Personally, I'm of two minds about Vivian. On the one hand, I'm glad to see that we're witnessing the birth of a highly conflicted villain, one who is being pulled into the family business, not because of greed or a need to take over the world, but because she doesn't know where her heart is leading her. Volkhoff's unpredictable dangerous quality isn't due entirely to his ruthlessness, it's also due to his world-class gift for emotional manipulation, as we saw earlier this season.

His presents to Vivian--an account card to a bank, which leads her to a safety deposit box containing photographs and mementos of Vivian as a child, Volkoff's most prized possessions--are clearly intended to tip her hand, to make her see that Alexei didn't turn his back on her but kept a close eye on her, grooming her as his future replacement. Which is exactly the agenda that Riley (the always fantastic Ray Wise) pushes when he encounters Vivian on two separate occasions: they need her to step into her father's shoes and what better way than by turning her against Chuck and her handlers? Despite the obvious connection between Vivian and Chuck, Riley is able to effortlessly drive a wedge between the two of them. After all, isn't Chuck responsible for the arrest and detainment of her father?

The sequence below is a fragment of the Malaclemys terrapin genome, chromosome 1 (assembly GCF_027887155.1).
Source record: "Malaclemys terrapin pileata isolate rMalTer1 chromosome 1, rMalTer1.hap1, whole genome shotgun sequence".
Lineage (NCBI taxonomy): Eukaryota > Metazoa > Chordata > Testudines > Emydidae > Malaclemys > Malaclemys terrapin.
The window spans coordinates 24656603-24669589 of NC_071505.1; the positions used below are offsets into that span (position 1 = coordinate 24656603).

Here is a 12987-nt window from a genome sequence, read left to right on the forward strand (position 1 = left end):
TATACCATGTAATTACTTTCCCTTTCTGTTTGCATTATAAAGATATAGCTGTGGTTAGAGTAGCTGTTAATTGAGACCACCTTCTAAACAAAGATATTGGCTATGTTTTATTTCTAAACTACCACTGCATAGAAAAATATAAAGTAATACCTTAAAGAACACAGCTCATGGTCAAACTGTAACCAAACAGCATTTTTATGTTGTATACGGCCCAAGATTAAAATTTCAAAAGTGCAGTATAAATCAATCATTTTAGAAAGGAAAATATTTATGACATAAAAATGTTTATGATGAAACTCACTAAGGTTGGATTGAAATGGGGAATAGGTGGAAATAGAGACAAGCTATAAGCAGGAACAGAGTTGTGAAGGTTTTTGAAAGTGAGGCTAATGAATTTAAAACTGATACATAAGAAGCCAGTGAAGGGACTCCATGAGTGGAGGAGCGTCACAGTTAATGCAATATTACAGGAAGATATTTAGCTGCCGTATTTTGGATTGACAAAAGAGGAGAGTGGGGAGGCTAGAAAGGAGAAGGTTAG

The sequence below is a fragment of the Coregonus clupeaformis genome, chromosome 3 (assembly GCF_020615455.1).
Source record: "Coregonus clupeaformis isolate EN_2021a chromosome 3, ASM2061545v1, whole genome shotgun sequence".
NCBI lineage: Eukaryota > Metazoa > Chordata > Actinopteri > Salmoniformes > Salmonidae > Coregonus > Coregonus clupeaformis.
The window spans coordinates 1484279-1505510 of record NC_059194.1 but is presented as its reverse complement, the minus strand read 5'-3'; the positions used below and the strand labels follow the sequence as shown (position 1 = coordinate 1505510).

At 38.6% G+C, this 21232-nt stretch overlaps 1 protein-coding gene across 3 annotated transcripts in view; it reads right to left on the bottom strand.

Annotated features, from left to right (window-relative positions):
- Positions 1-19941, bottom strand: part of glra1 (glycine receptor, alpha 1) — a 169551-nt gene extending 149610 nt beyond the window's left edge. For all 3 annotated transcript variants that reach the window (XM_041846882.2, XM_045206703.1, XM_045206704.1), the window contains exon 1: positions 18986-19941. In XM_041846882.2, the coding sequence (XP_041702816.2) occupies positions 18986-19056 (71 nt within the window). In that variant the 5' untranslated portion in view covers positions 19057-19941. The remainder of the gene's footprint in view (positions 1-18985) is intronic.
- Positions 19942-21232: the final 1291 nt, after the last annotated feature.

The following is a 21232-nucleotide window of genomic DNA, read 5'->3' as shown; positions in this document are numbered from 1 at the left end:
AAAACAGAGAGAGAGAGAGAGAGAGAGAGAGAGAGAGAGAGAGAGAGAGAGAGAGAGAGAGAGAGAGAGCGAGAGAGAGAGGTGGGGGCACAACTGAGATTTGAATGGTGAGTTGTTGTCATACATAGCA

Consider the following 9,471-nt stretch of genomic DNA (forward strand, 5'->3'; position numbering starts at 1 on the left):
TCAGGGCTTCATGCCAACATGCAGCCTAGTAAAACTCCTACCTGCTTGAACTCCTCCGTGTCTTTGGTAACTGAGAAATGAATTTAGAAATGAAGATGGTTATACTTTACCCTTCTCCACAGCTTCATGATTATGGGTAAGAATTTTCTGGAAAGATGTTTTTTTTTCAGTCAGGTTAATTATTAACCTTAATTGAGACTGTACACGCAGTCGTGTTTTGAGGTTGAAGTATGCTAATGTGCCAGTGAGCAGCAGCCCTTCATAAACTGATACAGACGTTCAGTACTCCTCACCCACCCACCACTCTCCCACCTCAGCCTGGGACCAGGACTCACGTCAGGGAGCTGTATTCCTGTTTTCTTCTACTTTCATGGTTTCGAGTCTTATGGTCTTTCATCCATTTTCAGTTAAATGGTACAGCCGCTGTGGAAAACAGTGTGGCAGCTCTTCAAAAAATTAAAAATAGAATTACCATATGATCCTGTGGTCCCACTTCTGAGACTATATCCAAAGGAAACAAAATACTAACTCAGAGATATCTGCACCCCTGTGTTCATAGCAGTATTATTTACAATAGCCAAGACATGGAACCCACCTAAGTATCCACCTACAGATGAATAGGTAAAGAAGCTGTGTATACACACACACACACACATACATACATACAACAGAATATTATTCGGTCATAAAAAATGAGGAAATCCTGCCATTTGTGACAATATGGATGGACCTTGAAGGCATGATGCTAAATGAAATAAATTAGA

On the other hand, there's been a lot of focus on Vivian the last two weeks. While I applaud the show's writers for offering us a different type of villain--and a female villain, no less--than we've seen to date, Vivian's development comes at the expense of other characters' screentime, something I hope balances out now more that we've seen Vivian seemingly make her choice (i.e., the final shot of her in the car with Riley at the end).